Recently at First Things, Matthew Block pondered the remarkable decline, both in market share and in overall quality, of the contemporary Christian music industry. Pivoting off a wonderfully named piece by Tyler Huckabee, Block offers his own analysis as to why CCM is barely a shrivel of its 90s glory:
As Huckabee and those he quotes rightly note, the CCM industry of today seems much less diverse than it was when it was at its peak. As market conditions grew less favorable, Huckabee writes, “the CCM industry began relying on sure bets, and the surest bet of all was what’s broadly known as ‘worship music’—songs people sing at church.” Worship music still sells. Christian pop and rock music? Not so much.
I’d like to suggest one reason why this is the case: much of the CCM industry’s music just wasn’t very good. Yes, there were some artists who wielded great artistic skill in their own right: dcTalk comes to mind. But many CCM artists simply could not compete against the skills of secular artists in the same genres. And yet that’s exactly how they were marketed. Walk into any Christian book/music store back in the late 1990s and early 2000s and you would see posters claiming, “If you like [this secular band] you’ll love [that Christian band].”
Block is absolutely correct about that. Derivativeness is a quality of entertainment that most secular producers/artists will publicly decry, even if their own output betrays them. What makes the Christian music industry unique in that respect is not that it was/is highly derivative (the majority of Spotify is that) but that it’s openly marketed as derivative. I remember at one point that CCM Magazine was including in their album reviews specific “Sounds Like” descriptors. To a degree that can be helpful when introducing new artists to a niche audience, but everyone knew even back then that wasn’t what was going on. Rather, artists were being marketed as “family friendly” replacements to mainstream acts.
It’s not hard to describe why that kind of approach to making music (or any other kind of art) doesn’t enrich an artistic community or the audience culture at large. Being a “safe for the whole family” alternative to those artists who are actually setting aesthetic and industry standards is somewhat analogous to designing a church worship service to resemble a sporting event, only with religious vocabulary. Even if the experience is interesting in the moment, when you back off and see what’s going on, the whole thing feels distasteful, and moreso, it feels backwards, as if the transcendent claims of religion are actually flowing downstream from pop culture.
But the derivativeness of CCM is only part of the story. It might explain the artistic stagnation within the industry, but it doesn’t explain why the industry is actually losing its audience. If stagnation necessarily led to a loss in business, then the last 10 years worth of box office receipts wouldn’t exist. So why aren’t people listening to CCM much nowadays? More importantly, why aren’t Christians?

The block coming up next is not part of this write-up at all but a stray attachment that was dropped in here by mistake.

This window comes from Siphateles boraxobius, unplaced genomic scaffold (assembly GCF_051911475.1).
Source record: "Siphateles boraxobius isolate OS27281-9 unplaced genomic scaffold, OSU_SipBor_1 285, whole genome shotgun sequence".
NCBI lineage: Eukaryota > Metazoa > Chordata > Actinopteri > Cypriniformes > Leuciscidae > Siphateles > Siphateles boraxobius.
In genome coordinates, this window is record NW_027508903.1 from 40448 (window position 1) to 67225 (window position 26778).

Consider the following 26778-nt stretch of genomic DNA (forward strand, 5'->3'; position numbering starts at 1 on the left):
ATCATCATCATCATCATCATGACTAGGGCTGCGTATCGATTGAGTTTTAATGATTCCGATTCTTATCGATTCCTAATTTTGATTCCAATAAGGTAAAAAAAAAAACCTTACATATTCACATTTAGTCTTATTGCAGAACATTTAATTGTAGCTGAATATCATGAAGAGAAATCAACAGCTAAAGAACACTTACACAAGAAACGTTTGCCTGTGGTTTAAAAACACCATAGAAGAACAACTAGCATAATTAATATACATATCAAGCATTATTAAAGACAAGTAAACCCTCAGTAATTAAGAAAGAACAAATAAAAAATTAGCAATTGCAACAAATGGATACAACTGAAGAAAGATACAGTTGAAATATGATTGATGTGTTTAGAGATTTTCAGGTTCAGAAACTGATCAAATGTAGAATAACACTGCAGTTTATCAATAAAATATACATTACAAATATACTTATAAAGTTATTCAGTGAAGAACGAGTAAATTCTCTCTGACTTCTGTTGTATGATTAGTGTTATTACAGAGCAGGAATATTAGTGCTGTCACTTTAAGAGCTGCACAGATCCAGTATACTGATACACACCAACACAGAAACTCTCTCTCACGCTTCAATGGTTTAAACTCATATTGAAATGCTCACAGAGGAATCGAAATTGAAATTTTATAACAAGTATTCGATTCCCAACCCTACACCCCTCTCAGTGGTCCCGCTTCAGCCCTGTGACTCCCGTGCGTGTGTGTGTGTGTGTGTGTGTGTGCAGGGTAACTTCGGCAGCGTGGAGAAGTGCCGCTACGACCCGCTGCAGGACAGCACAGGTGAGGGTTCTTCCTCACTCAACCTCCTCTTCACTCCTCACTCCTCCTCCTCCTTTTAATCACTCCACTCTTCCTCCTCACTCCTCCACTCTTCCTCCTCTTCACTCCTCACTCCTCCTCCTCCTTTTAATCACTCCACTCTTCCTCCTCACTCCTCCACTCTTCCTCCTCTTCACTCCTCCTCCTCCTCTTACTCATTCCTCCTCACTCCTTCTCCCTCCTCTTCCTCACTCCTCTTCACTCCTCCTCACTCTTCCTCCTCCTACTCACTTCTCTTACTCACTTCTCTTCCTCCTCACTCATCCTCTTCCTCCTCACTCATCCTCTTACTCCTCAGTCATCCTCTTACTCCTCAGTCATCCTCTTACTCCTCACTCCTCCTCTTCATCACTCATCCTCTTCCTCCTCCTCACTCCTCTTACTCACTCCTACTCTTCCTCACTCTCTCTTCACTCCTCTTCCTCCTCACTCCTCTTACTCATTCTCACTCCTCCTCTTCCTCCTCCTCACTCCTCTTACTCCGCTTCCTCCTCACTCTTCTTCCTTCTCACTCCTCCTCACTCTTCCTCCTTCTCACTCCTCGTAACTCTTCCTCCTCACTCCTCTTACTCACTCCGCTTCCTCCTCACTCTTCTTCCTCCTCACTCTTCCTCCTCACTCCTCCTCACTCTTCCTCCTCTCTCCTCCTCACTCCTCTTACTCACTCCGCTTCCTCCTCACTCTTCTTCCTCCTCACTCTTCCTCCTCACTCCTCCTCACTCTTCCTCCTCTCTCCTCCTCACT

I think the answer is that Christian consumers now have, thanks to technology, a virtually non-existent gap between them and the art they really want to consume vs the art they’re willing to consume. Block and Huckabee both mention the modern worship music industry as having delivered Christian record labels a prepackaged formula for success. That’s an observation I’ve made as well, and it’s valid, but we should all be willing to admit that Christian music is declining not because people consume too much of one flavor but because they don’t consume it much anymore at all. And the simplest explanation for that is Christians who want good music feel less inclined to turn away from mainstream channels for it.
The “safe alternative” business model that defined so much of the CCM industry in the last decade may be an artistic catastrophe but it was actually a business success. Why? Because much Christian culture, particularly evangelical culture, believed that dipping into “secular” venues for one’s entertainment (particularly music) was at best a risk and at worst an elementary failure of discipleship.
Has this belief changed? Maybe, but that might not the issue. Because of the digital revolution, consumers can get exactly the kind of music they want with little or no effort to actually go somewhere and buy it. The psychological effect of actually going into a Christian bookstore to buy The Kind of Music You Listen To is totally negated in the age of iTunes, Spotify, and YouTube. If you want Christian music, it’s just a click away, and while you’re in the digital vault, you’ll probably run across one or two artists that wouldn’t be sold in that Christian bookstore but actually sound much better (and, in a lot of cases, much more spiritual).
In other words, the success of Christian music in the last decade depended largely on its separateness and unique presence in only certain markets. That uniqueness helped support an evangelical narrative about keeping away from “secular” influences, a narrative that went far beyond actual discernment and merely played into market research-driven categories. But in 2015, it’s precisely that system that is crumbling before the digital revolution.
Image: Public Domain